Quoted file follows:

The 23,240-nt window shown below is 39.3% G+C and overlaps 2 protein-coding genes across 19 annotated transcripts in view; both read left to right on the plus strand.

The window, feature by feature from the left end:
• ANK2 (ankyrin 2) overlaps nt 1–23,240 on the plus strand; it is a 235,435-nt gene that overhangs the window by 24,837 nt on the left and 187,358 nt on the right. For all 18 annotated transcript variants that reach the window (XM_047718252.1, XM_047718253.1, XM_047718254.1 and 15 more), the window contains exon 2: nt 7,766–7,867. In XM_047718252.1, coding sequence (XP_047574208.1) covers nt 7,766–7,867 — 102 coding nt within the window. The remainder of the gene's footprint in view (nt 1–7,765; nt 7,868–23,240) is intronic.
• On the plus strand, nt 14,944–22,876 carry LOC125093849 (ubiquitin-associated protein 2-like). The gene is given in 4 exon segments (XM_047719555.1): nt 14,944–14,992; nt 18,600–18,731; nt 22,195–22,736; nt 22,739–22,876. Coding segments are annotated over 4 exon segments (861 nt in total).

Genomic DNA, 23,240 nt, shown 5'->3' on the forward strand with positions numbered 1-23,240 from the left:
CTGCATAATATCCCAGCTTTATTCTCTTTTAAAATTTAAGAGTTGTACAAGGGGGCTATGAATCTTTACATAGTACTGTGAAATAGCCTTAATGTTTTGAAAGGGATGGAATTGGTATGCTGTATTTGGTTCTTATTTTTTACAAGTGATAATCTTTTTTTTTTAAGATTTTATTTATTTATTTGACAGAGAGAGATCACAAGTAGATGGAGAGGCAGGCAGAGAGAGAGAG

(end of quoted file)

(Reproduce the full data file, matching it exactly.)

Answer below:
The 23,240-nt window shown below is 39.3% G+C and overlaps 2 protein-coding genes across 19 annotated transcripts in view; both read left to right on the plus strand.

The window, feature by feature from the left end:
• ANK2 (ankyrin 2) overlaps nt 1–23,240 on the plus strand; it is a 235,435-nt gene that overhangs the window by 24,837 nt on the left and 187,358 nt on the right. For all 18 annotated transcript variants that reach the window (XM_047718252.1, XM_047718253.1, XM_047718254.1 and 15 more), the window contains exon 2: nt 7,766–7,867. In XM_047718252.1, coding sequence (XP_047574208.1) covers nt 7,766–7,867 — 102 coding nt within the window. The remainder of the gene's footprint in view (nt 1–7,765; nt 7,868–23,240) is intronic.
• On the plus strand, nt 14,944–22,876 carry LOC125093849 (ubiquitin-associated protein 2-like). The gene is given in 4 exon segments (XM_047719555.1): nt 14,944–14,992; nt 18,600–18,731; nt 22,195–22,736; nt 22,739–22,876. Coding segments are annotated over 4 exon segments (861 nt in total).

Genomic DNA, 23,240 nt, shown 5'->3' on the forward strand with positions numbered 1-23,240 from the left:
CTGCATAATATCCCAGCTTTATTCTCTTTTAAAATTTAAGAGTTGTACAAGGGGGCTATGAATCTTTACATAGTACTGTGAAATAGCCTTAATGTTTTGAAAGGGATGGAATTGGTATGCTGTATTTGGTTCTTATTTTTTACAAGTGATAATCTTTTTTTTTTAAGATTTTATTTATTTATTTGACAGAGAGAGATCACAAGTAGATGGAGAGGCAGGCAGAGAGAGAGAG